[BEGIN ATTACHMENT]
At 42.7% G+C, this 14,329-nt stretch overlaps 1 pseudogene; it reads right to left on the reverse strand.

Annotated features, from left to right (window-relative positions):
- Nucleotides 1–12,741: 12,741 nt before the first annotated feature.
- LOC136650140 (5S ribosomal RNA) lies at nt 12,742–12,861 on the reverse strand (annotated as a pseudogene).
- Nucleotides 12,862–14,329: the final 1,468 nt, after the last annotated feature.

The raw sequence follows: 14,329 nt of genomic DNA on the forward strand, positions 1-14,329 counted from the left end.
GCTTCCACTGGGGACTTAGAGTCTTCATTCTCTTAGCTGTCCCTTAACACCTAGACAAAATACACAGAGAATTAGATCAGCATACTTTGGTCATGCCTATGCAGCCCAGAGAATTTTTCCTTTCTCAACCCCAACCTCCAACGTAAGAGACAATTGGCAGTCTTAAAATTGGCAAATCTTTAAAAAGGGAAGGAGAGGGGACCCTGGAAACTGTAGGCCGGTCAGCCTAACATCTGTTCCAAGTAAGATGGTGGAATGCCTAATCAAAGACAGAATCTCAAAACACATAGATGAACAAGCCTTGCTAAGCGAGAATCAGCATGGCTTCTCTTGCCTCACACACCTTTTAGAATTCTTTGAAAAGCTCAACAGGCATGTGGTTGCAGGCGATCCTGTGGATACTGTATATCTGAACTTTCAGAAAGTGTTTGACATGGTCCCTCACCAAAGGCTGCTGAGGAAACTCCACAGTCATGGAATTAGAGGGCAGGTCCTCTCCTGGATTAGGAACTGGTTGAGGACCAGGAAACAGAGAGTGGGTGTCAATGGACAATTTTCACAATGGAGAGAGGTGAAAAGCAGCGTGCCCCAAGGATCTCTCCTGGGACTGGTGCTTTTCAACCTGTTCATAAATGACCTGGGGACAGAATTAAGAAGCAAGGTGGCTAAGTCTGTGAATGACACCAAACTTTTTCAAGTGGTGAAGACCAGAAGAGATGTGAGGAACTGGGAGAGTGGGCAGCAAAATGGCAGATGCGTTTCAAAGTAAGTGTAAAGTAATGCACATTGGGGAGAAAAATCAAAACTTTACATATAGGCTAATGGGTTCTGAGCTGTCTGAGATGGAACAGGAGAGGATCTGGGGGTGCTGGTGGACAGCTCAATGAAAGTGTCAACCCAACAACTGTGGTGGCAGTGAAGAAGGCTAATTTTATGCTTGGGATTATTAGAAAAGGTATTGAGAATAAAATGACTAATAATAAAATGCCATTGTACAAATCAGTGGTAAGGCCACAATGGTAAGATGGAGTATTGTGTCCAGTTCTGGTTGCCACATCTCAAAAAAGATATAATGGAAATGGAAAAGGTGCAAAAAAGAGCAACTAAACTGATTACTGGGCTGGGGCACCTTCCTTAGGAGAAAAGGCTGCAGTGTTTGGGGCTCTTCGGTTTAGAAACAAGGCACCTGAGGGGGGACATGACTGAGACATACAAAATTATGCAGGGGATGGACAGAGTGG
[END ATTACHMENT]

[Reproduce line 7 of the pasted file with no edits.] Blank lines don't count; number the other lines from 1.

GCTTCCACTGGGGACTTAGAGTCTTCATTCTCTTAGCTGTCCCTTAACACCTAGACAAAATACACAGAGAATTAGATCAGCATACTTTGGTCATGCCTATGCAGCCCAGAGAATTTTTCCTTTCTCAACCCCAACCTCCAACGTAAGAGACAATTGGCAGTCTTAAAATTGGCAAATCTTTAAAAAGGGAAGGAGAGGGGACCCTGGAAACTGTAGGCCGGTCAGCCTAACATCTGTTCCAAGTAAGATGGTGGAATGCCTAATCAAAGACAGAATCTCAAAACACATAGATGAACAAGCCTTGCTAAGCGAGAATCAGCATGGCTTCTCTTGCCTCACACACCTTTTAGAATTCTTTGAAAAGCTCAACAGGCATGTGGTTGCAGGCGATCCTGTGGATACTGTATATCTGAACTTTCAGAAAGTGTTTGACATGGTCCCTCACCAAAGGCTGCTGAGGAAACTCCACAGTCATGGAATTAGAGGGCAGGTCCTCTCCTGGATTAGGAACTGGTTGAGGACCAGGAAACAGAGAGTGGGTGTCAATGGACAATTTTCACAATGGAGAGAGGTGAAAAGCAGCGTGCCCCAAGGATCTCTCCTGGGACTGGTGCTTTTCAACCTGTTCATAAATGACCTGGGGACAGAATTAAGAAGCAAGGTGGCTAAGTCTGTGAATGACACCAAACTTTTTCAAGTGGTGAAGACCAGAAGAGATGTGAGGAACTGGGAGAGTGGGCAGCAAAATGGCAGATGCGTTTCAAAGTAAGTGTAAAGTAATGCACATTGGGGAGAAAAATCAAAACTTTACATATAGGCTAATGGGTTCTGAGCTGTCTGAGATGGAACAGGAGAGGATCTGGGGGTGCTGGTGGACAGCTCAATGAAAGTGTCAACCCAACAACTGTGGTGGCAGTGAAGAAGGCTAATTTTATGCTTGGGATTATTAGAAAAGGTATTGAGAATAAAATGACTAATAATAAAATGCCATTGTACAAATCAGTGGTAAGGCCACAATGGTAAGATGGAGTATTGTGTCCAGTTCTGGTTGCCACATCTCAAAAAAGATATAATGGAAATGGAAAAGGTGCAAAAAAGAGCAACTAAACTGATTACTGGGCTGGGGCACCTTCCTTAGGAGAAAAGGCTGCAGTGTTTGGGGCTCTTCGGTTTAGAAACAAGGCACCTGAGGGGGGACATGACTGAGACATACAAAATTATGCAGGGGATGGACAGAGTGG